Theodore Roosevelt began to exalt the importance of the official leadership of the state government at a time when Platt's power as the unofficial leader of the state government seemed to be complete and arbitrary. Each of these men became very powerful in his own way, but neither could control the affairs of government outside the limits imposed upon them by the social and economic conditions of the period. The party organization which they led was a delicate mechanism, and the parts were so interrelated that the slightest disarrangement in one of them was liable to wreck the others. The larger society in which the party organization functioned was infinitely more complex and finely adjusted than the party itself. Only as long as the political leaders of New York during the nineties fitted into their time and place situation did they retain their position of ascendency.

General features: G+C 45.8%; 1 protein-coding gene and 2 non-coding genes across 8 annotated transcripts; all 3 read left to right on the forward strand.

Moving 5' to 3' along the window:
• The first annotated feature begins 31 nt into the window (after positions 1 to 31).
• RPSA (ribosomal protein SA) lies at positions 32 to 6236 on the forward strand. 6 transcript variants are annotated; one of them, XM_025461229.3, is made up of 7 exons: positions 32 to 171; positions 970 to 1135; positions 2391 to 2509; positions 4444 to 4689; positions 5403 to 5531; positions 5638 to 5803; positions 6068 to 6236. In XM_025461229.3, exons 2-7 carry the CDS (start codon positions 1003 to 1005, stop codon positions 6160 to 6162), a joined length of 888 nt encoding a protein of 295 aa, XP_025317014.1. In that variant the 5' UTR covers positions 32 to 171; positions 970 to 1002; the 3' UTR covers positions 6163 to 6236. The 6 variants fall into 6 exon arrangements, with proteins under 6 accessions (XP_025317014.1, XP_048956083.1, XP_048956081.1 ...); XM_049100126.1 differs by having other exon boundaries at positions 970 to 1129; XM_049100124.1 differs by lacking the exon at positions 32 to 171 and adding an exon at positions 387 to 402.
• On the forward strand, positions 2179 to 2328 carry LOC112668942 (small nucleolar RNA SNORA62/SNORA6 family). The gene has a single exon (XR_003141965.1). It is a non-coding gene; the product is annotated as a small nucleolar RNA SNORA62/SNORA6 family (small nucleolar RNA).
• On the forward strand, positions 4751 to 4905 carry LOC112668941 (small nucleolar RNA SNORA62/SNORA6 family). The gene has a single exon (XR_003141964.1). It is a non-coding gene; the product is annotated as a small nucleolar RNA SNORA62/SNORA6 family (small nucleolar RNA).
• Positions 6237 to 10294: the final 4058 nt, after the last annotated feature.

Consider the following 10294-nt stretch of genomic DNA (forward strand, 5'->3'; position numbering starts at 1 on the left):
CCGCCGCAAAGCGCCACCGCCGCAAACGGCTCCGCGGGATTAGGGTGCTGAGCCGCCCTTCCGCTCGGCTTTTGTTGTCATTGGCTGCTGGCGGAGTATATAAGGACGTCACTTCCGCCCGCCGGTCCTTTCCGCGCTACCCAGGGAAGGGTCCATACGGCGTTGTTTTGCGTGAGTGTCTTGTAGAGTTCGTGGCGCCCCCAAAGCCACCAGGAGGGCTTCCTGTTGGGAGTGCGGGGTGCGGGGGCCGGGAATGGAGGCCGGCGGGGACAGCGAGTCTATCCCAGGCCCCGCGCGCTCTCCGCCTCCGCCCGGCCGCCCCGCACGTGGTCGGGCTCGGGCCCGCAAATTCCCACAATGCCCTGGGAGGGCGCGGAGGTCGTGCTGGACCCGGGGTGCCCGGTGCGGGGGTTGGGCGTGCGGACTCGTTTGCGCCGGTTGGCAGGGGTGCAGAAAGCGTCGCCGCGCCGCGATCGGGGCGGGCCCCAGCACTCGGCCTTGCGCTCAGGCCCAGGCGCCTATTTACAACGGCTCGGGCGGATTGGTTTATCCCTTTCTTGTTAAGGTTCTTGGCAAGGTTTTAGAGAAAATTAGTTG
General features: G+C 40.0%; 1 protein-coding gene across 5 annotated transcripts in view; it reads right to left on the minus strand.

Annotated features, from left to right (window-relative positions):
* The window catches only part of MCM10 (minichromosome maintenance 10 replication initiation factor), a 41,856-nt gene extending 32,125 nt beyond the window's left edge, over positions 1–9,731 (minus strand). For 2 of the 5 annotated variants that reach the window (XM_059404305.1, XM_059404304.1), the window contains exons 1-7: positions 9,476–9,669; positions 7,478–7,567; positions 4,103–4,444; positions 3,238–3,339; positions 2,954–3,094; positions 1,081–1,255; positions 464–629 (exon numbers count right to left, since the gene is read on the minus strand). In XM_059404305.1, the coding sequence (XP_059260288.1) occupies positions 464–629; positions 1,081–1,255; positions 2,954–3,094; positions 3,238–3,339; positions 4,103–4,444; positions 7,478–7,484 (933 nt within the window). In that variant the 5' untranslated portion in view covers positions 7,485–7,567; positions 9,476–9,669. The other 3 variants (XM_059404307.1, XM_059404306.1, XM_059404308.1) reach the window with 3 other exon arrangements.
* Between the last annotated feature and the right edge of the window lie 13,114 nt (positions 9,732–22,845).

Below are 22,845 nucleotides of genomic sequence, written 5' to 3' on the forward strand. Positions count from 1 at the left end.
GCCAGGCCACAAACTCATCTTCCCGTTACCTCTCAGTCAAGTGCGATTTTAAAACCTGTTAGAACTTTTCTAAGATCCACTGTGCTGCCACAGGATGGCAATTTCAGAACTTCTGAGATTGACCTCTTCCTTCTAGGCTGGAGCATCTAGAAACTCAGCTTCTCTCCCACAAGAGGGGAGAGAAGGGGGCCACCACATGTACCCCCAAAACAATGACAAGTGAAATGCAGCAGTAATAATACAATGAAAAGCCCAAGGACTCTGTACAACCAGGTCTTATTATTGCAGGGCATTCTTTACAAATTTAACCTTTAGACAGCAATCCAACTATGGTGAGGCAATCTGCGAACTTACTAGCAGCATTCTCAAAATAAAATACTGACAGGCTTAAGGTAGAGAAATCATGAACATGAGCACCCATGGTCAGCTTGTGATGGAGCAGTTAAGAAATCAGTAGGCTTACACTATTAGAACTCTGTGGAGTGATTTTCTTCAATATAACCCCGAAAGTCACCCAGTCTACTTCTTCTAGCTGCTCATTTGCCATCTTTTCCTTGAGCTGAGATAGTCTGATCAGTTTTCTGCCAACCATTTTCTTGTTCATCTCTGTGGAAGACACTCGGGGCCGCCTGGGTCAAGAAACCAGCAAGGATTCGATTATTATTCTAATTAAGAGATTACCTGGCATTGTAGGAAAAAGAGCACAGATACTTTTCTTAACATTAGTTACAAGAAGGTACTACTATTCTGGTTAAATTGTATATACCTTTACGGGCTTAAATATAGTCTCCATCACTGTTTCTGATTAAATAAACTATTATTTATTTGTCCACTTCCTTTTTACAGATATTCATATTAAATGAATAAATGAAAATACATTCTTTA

One of the conditions of political control over a large area is the existence of local political organizations whose leaders come more or less as a matter of habit to look to the central organization for advice. A state party manager like Platt could discipline some of the local political leaders who did not listen to his advice, but there were others so firmly entrenched in their social situations that he realized it would be useless for him to try to root them out. Successful local chieftains like Barnes or Aldridge were factors with which the central leaders had to reckon at all times. Their contacts with local business men, local labor leaders, and local groups having political influence were